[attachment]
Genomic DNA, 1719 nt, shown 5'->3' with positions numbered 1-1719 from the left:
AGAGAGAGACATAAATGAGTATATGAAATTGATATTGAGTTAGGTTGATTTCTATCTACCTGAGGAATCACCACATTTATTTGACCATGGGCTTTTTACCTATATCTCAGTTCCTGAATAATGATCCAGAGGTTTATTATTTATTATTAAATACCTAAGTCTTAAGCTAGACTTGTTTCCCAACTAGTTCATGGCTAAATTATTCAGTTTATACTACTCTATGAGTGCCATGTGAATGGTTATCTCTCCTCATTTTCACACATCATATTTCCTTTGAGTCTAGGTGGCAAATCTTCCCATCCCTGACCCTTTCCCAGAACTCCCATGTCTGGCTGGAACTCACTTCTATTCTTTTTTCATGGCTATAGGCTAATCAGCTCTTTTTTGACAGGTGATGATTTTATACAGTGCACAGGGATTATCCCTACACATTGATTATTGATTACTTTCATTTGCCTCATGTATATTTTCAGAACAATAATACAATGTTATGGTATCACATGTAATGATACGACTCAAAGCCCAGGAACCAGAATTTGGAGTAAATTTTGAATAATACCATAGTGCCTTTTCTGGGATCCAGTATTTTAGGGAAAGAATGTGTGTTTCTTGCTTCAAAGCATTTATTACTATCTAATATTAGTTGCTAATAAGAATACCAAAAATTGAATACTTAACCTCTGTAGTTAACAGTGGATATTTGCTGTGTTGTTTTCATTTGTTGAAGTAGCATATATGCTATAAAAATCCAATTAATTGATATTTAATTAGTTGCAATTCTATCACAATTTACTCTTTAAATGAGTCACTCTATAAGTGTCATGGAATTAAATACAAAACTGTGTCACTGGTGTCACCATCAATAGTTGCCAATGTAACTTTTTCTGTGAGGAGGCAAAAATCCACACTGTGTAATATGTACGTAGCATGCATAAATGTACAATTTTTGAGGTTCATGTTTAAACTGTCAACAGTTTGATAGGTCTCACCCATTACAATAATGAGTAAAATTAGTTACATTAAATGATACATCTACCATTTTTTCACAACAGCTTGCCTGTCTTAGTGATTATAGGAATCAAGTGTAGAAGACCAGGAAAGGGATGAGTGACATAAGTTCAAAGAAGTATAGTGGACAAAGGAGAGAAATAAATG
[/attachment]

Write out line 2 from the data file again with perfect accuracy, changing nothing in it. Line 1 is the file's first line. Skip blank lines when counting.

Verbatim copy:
AGAGAGAGACATAAATGAGTATATGAAATTGATATTGAGTTAGGTTGATTTCTATCTACCTGAGGAATCACCACATTTATTTGACCATGGGCTTTTTACCTATATCTCAGTTCCTGAATAATGATCCAGAGGTTTATTATTTATTATTAAATACCTAAGTCTTAAGCTAGACTTGTTTCCCAACTAGTTCATGGCTAAATTATTCAGTTTATACTACTCTATGAGTGCCATGTGAATGGTTATCTCTCCTCATTTTCACACATCATATTTCCTTTGAGTCTAGGTGGCAAATCTTCCCATCCCTGACCCTTTCCCAGAACTCCCATGTCTGGCTGGAACTCACTTCTATTCTTTTTTCATGGCTATAGGCTAATCAGCTCTTTTTTGACAGGTGATGATTTTATACAGTGCACAGGGATTATCCCTACACATTGATTATTGATTACTTTCATTTGCCTCATGTATATTTTCAGAACAATAATACAATGTTATGGTATCACATGTAATGATACGACTCAAAGCCCAGGAACCAGAATTTGGAGTAAATTTTGAATAATACCATAGTGCCTTTTCTGGGATCCAGTATTTTAGGGAAAGAATGTGTGTTTCTTGCTTCAAAGCATTTATTACTATCTAATATTAGTTGCTAATAAGAATACCAAAAATTGAATACTTAACCTCTGTAGTTAACAGTGGATATTTGCTGTGTTGTTTTCATTTGTTGAAGTAGCATATATGCTATAAAAATCCAATTAATTGATATTTAATTAGTTGCAATTCTATCACAATTTACTCTTTAAATGAGTCACTCTATAAGTGTCATGGAATTAAATACAAAACTGTGTCACTGGTGTCACCATCAATAGTTGCCAATGTAACTTTTTCTGTGAGGAGGCAAAAATCCACACTGTGTAATATGTACGTAGCATGCATAAATGTACAATTTTTGAGGTTCATGTTTAAACTGTCAACAGTTTGATAGGTCTCACCCATTACAATAATGAGTAAAATTAGTTACATTAAATGATACATCTACCATTTTTTCACAACAGCTTGCCTGTCTTAGTGATTATAGGAATCAAGTGTAGAAGACCAGGAAAGGGATGAGTGACATAAGTTCAAAGAAGTATAGTGGACAAAGGAGAGAAATAAATG